saliva

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saliva

the secretion of salivary glands, consisting of a clear usually slightly acid aqueous fluid of variable composition. It moistens the oral cavity, prepares food for swallowing, and initiates the process of digestion
Collins Discovery Encyclopedia, 1st edition © HarperCollins Publishers 2005
The following article is from The Great Soviet Encyclopedia (1979). It might be outdated or ideologically biased.

Saliva

 

the clear, viscid secretion of the salivary glands, with a weakly acid or weakly alkaline reaction (pH 5.6–7.6). A human adult secretes about 1.5 liters of saliva a day, and large farm animals from 40–60 to 120 liters. The composition and quantity of the saliva vary according to the consistency and chemical composition of the substances taken into the mouth and the organism’s functional condition.

Saliva contains 98.5–99.5 percent water, and dissolved anions of chlorides, phosphates, bicarbonates, thiocyanates, iodides, bromides, fluorides, and sulfates and the cations Na+, K+, Ca2+, and Mg2+. It also contains the trace elements Fe, Cu, Mn, Ni, Li, Zn, and others and organic matter, including protein and its fractions (albumin, globulins), amino acids, and mucin. In addition, it contains the enzymes amylase, lactase, ly-sozyme, kallikrein, and parotin, as well as cholesterol, glucose, lactic acid, and vitamins C, B1, B12, H, and K. Saliva helps dissolve the food, thus facilitating the perception of taste and the protection of the teeth against caries. It coats the alimentary bolus, thereby enabling the food to pass easily through the esophagus into the stomach; it also affects the secretory and motor activity of the gastrointestinal tract.

The level of development, habitat, and nature of the food consumed determine the content of certain constituents in the saliva of some animals. In snakes, for example, the saliva contains toxins and serves as a means of defense and attack. In other animals, including annelid worms and some birds, the secretions of the salivary glands are rich in the sticky substances needed to glue together the materials used in building nests. The saliva of bloodsucking animals, such as leeches and mosquitoes, usually contains anticoagulants, for example, hirudin in leeches. Carnivorous animals that feed on live prey may secrete paralyzing toxins in the saliva. Many insects, some mol-lusks (for example, Helix), and vertebrates secrete salivary car-bohydrases. The saliva of some predatory cephalopods contains proteases as well as toxins and mucus.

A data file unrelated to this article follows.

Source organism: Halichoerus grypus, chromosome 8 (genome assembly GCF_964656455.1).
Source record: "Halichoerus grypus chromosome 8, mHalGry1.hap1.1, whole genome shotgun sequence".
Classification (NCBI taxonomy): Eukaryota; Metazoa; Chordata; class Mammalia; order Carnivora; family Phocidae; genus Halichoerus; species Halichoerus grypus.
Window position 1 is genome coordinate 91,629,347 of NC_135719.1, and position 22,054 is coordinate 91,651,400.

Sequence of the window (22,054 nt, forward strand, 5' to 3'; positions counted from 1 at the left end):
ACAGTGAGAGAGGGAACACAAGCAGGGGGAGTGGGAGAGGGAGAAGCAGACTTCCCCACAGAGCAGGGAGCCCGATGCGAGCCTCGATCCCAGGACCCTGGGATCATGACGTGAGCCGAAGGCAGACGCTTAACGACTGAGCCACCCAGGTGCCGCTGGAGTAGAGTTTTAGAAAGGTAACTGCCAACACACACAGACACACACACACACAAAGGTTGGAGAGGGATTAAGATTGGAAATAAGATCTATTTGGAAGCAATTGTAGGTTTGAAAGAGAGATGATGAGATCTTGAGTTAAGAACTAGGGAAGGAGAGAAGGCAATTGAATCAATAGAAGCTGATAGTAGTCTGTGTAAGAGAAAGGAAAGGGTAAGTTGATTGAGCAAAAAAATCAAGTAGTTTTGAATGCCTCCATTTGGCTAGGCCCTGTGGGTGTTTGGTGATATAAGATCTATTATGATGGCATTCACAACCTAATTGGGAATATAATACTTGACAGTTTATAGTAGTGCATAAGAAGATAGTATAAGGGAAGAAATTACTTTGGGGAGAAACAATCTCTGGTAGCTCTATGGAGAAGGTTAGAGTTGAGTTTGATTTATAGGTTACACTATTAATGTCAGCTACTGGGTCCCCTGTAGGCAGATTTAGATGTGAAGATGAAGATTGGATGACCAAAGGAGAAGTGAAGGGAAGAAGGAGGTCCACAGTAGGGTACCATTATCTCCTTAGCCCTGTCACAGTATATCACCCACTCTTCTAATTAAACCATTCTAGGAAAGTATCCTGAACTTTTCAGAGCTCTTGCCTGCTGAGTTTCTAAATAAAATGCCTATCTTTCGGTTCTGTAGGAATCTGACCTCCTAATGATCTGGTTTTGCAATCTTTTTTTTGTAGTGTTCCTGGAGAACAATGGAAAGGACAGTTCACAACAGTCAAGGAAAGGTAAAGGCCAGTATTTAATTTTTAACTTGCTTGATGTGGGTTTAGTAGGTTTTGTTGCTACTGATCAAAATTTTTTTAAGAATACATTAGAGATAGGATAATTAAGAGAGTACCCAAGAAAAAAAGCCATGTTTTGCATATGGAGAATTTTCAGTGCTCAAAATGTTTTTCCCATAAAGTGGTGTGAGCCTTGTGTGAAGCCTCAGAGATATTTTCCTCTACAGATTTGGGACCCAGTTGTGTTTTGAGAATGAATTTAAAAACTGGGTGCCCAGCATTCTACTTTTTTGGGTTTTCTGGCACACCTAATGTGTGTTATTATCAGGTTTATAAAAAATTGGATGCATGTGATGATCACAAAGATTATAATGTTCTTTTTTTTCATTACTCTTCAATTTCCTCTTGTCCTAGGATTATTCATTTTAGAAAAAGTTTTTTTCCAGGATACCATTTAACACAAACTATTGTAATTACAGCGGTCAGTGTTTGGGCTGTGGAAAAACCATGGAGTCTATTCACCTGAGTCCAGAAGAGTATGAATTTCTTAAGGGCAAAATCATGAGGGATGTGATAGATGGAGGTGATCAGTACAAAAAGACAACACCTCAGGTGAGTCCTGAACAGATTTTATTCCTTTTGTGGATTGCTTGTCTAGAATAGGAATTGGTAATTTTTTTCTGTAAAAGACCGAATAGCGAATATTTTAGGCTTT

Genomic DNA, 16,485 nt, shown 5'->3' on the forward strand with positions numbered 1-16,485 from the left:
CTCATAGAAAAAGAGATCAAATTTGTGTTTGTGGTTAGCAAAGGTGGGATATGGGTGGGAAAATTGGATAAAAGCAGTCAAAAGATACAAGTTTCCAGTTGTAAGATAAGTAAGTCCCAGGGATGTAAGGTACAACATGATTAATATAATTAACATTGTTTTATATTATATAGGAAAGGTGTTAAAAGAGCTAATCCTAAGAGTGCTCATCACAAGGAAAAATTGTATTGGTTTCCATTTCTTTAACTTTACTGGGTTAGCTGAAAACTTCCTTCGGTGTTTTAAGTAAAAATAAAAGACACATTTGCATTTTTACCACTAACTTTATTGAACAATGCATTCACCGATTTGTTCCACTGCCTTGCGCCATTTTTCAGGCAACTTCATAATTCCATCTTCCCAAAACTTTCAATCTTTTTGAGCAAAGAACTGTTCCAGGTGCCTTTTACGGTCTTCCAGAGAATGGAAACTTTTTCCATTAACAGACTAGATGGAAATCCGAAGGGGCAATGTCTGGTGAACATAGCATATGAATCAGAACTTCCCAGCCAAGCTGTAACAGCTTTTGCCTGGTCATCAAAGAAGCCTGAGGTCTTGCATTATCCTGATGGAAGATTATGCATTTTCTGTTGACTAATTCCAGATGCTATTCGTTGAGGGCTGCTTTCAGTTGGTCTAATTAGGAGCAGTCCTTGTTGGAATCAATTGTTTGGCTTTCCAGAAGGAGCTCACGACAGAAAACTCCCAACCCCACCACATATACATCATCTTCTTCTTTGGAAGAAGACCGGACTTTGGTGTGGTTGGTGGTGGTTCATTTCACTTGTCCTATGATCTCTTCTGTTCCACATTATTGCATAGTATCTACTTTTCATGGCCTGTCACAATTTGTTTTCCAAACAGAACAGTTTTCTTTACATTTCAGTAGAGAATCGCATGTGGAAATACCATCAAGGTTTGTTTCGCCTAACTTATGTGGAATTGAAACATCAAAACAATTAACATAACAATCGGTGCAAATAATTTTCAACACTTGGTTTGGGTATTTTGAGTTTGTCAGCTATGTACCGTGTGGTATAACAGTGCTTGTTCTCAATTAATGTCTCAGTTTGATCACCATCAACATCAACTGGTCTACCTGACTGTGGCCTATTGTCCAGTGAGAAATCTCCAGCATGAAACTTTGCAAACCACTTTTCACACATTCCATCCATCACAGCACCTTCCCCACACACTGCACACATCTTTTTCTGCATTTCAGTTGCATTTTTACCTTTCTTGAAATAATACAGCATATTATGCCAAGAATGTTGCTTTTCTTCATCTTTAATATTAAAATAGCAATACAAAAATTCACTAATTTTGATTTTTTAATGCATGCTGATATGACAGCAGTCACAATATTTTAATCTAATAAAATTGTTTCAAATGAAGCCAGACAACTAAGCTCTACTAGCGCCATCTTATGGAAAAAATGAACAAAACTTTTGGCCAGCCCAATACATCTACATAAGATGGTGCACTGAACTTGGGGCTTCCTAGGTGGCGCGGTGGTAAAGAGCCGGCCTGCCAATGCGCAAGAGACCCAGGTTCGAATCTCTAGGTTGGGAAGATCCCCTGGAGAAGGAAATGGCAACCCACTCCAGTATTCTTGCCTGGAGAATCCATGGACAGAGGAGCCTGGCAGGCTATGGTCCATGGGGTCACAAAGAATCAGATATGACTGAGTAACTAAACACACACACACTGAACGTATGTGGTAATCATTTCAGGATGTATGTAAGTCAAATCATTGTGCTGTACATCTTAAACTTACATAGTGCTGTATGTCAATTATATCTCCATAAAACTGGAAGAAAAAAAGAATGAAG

REFERENCE

Fiziologiia pishchevareniia. Leningrad, 1974(Rukovodstvo po fiziologii.)

V. D. SUKHODOLO

The Great Soviet Encyclopedia, 3rd Edition (1970-1979). © 2010 The Gale Group, Inc. All rights reserved.

saliva

[sə′lī·və]
(physiology)
The opalescent, tasteless secretions of the oral glands.
McGraw-Hill Dictionary of Scientific & Technical Terms, 6E, Copyright © 2003 by The McGraw-Hill Companies, Inc.
References in periodicals archive ?
The collected parotid saliva and mixed saliva were stored at -80[degrees] C until use.
These results support the potential value of parotid saliva as a biomarker for monitoring diabetes mellitus.
Moreno, Basic Biological Sciences Relationship Between Concentration of Human Salivary Statherin and Inhibition of Calcium Phosphate Precipitation in Stimulated Human Parotid Saliva, J.
Sato (1975) demonstrated that decreases in parotid saliva secretion rates after dry forage feeding were related to increases in plasma osmolality.
In experiment 1, an intraruminal infusion of artificial parotid saliva (RIAPS) in control replenished saliva lost via the esophageal fistula and an intraruminal infusion of hypertonic solution (RIHS) in the treatment was carried out in order to reproduce the effects of changing salt content due to feed entering the rumen.
Parotid function and composition of parotid saliva among elderly edentulous African- American diabetics.
However, in the SFC control, 3.5 L of artificial parotid saliva, a solution resembling parotid saliva (Sunagawa et al., 2008), was intraruminally infused to replenish saliva removed from the esophageal fistula during sham feeding.
Age-related changes in immunoglobulin isotypes in whole and parotid saliva and serum in healthy individuals.
The volume of parotid saliva collected was 1.0-1.5 mL, the volume of submandibular saliva was 0.50-0.70 mL, and the volume for the sublingual collection was 0.03-0.05 mL.
(2003) reported that a suppression of dry forage intake during the early stages of feeding in goats was partly caused by feeding-induced hypovolemia (decrease in plasma volume), which was produced by the accelerated secretion of parotid saliva. However, the mechanism responsible for the suppression of dry forage intake after 40 min of feeding is still unclear.
For method validation, human plasma (Etablissement Francais du sang) and parotid saliva were obtained from pooled samples collected from healthy volunteers.
It was found that the optimum infusion rates of artificial parotid saliva to increase feed intake were 17 to 19 ml/min.